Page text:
By Lori Erickson
Originally Posted On May 8, 2014
From Meryl Streep to Sting to Dame Judi Dench, we have plenty of contemporary role models for aging well. But when I think of how I’d like my next decades to unfold, I look a little further back in time for my mentor — nine centuries, to be precise.
Hildegard of Bingen, one of history’s most remarkable women, is my inspiration. Writer, healer, mystic, composer, philosopher, poet and naturalist, Hildegard was a Renaissance woman before there even was a Renaissance.
I’ve been fascinated by Hildegard since I accidentally stumbled across her music in my 30s. The more I learned about her wealth of talents, the more intrigued I became. And I was not alone in my enthusiasm: Hildegard has as diverse a fan club as any celebrity. Musicians love her ethereal chants; health enthusiasts take inspiration from her writings on diet and healing; environmentalists appreciate her passion for the natural world; feminists hail her as a foremother; and in 2012, Pope Benedict XVI named her a Doctor of the Church, an honor bestowed on only a handful of female saints.
Walking in St. Hildegard’s Shoes
This past November I had the chance to follow “the Hildegard trail” in Bingen, Germany, an adventure sparked by my son’s decision to spend a semester studying in Leuven, Belgium. (Luckily my son didn’t take offense when I told him I’d be visiting Hildegard first.)
Clearly much has changed in 900 years, but as I journeyed down the Rhine River, I suspected Hildegard had probably been as awed by this lush, dramatic landscape as I was.
The 65-mile stretch of river between Koblenz and Bingen — a UNESCO World Heritage Site — is bordered by high bluffs and steeply terraced vineyards, with hilltops punctuated with medieval castles. As we cruised down-river, I intuitively understood how Hildegard’s deep appreciation of the natural world and her transcendental music were influenced by this landscape.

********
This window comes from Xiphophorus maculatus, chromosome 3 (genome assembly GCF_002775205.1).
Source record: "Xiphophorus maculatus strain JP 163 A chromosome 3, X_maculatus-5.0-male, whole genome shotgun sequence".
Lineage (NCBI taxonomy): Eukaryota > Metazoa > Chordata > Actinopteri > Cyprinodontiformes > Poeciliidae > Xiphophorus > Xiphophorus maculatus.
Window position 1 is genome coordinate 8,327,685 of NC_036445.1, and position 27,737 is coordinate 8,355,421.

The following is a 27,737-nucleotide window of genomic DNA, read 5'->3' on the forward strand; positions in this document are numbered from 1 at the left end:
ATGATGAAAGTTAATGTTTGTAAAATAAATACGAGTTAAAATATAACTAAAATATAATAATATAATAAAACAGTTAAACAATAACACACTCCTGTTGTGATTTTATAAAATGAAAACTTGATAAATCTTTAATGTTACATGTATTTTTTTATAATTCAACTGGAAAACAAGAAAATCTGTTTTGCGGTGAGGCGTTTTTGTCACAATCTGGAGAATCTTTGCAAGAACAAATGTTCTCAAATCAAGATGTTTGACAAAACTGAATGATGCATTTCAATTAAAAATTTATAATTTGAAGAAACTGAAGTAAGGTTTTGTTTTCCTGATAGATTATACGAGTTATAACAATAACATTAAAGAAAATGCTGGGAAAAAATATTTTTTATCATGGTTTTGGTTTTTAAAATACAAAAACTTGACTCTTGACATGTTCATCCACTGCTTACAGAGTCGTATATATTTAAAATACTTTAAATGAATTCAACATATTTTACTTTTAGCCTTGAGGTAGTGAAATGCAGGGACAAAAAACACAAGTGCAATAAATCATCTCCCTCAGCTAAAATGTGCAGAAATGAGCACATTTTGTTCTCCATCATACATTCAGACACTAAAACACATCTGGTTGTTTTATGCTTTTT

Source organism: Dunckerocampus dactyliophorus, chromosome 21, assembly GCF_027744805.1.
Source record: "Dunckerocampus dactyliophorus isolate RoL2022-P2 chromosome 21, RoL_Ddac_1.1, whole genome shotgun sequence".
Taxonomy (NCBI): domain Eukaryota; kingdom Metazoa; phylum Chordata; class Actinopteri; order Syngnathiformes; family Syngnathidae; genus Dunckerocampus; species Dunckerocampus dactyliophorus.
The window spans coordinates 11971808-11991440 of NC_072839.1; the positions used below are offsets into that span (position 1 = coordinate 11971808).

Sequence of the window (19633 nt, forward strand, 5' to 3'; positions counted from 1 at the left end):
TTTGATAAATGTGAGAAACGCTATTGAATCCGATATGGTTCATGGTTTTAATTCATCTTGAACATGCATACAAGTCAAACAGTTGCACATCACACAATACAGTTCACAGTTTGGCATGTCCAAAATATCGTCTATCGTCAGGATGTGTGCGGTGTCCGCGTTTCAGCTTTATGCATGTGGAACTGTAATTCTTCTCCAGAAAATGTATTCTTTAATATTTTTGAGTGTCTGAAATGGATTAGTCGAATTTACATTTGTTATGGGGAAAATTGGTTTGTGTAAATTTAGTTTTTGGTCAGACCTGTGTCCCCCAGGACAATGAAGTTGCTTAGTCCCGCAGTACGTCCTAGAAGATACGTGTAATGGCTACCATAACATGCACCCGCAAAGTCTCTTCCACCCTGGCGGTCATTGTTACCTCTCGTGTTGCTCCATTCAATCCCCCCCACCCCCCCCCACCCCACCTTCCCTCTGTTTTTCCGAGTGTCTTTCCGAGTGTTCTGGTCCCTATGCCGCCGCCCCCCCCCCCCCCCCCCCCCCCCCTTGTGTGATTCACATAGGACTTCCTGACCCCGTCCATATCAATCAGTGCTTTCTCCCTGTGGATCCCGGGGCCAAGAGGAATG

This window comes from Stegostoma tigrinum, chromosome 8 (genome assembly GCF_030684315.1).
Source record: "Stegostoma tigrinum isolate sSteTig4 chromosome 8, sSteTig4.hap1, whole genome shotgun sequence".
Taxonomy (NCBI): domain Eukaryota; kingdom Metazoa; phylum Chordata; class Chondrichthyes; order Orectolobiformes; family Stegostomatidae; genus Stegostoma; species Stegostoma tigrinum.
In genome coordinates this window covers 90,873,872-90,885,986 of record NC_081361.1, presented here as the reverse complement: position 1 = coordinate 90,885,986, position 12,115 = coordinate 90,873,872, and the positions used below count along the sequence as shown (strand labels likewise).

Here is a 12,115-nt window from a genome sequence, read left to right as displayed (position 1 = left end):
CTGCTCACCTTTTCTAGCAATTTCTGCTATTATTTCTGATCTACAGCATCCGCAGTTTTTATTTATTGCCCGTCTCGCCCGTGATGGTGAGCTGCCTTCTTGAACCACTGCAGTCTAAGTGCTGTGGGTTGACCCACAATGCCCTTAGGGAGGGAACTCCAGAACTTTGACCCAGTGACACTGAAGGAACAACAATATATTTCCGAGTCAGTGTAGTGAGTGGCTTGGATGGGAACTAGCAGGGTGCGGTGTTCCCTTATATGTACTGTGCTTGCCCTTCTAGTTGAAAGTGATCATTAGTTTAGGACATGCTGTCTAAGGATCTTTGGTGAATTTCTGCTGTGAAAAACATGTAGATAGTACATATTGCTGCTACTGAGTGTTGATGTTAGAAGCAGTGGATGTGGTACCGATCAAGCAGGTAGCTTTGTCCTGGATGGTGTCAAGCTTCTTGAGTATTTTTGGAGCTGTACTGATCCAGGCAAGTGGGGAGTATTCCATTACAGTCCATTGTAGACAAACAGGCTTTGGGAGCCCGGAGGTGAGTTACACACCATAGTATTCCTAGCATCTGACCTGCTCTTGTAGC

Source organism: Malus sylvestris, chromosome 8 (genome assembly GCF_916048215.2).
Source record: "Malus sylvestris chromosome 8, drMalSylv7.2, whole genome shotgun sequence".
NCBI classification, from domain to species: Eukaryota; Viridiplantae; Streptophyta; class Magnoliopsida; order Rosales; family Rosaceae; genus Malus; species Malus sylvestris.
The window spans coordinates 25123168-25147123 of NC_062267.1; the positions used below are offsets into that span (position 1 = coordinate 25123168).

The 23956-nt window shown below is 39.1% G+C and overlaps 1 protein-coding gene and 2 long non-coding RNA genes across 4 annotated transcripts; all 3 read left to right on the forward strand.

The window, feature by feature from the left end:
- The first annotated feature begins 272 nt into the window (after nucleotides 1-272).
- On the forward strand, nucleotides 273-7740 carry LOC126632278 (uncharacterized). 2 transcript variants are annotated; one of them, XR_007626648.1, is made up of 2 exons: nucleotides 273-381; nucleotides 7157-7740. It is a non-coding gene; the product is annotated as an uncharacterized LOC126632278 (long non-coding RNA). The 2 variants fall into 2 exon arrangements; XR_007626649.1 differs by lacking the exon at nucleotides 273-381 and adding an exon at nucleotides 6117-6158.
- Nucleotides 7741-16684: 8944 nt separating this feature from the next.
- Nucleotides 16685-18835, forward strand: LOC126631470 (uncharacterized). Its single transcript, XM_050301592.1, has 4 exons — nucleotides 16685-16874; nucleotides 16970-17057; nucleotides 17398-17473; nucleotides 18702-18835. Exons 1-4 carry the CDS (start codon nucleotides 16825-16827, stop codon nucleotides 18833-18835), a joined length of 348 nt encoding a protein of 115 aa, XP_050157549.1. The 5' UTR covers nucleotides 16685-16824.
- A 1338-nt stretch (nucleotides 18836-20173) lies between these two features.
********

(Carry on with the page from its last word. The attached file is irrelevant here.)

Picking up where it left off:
In Bingen, a tidy German town of 25,000, I was relieved to learn I wouldn’t have to rely on my rusty high school German. The Hildegard tour is well marked and translated. The town isn’t as inundated with pilgrims as Lourdes or Rome, yet it hosts a steady stream of international Hildegard fans.
My first stop was the Museum am Strom, whose exhibits detail Hildegard’s entry into religious life at the age of 14 (at a monastery in Disibodenberg), her election as an abbess at 38, and her decision to found a new abbey in Bingen 14 years later, which she did despite strong opposition from the monks who wished to keep her and her nuns at Disibodenberg. A year later she published Scivias, a theological treatise on her prophetic visions.
I felt her spirit even more strongly in St. Hildegard Abbey, located on a high hill across the river from Bingen and home to a community of 55 Benedictine nuns. The imposing stone church was built long after Hildegard’s time, but it’s full of murals depicting scenes from her life.
As I wandered, I was struck with a realization that had previously escaped me: In an era when most people didn’t make it to 50, Hildegard actually become more productive with each passing decade.
In spite of being a woman in a male-dominated period, lacking a formal education and suffering from chronic health problems (including exhaustion, fever and pain), Hildegard had a multitasking career that would make a modern CEO envious. She composed music for her nuns to sing, wrote texts on theology and medicinal herbs, advised political leaders, went on preaching tours and, at 67, founded an abbey across the river when her own community had grown to capacity. At age 80 she was still crossing the Rhine twice a week to oversee it.
My favorite moment of the trip came late one afternoon as I stood on the bank of the Rhine and imagined how the scene might have looked in Hildegard’s day. I could picture her striding purposefully down to the water, hitching up her robes before climbing into a boat, probably dictating orders to her assistant.
In my vision, I watched her dinghy float across the water, her figure gradually growing smaller in the distance. Just before she reached the shore, the most remarkable thing happened: Hildegard looked back at me and smiled — her lined face reflecting her advanced age but her eyes still bright and shining.
Hildegard’s Lessons for Aging Well
All week, I thought about how she was a role model for positive aging, and came up with a list of five lessons we could learn from following in Hildegard’s footsteps: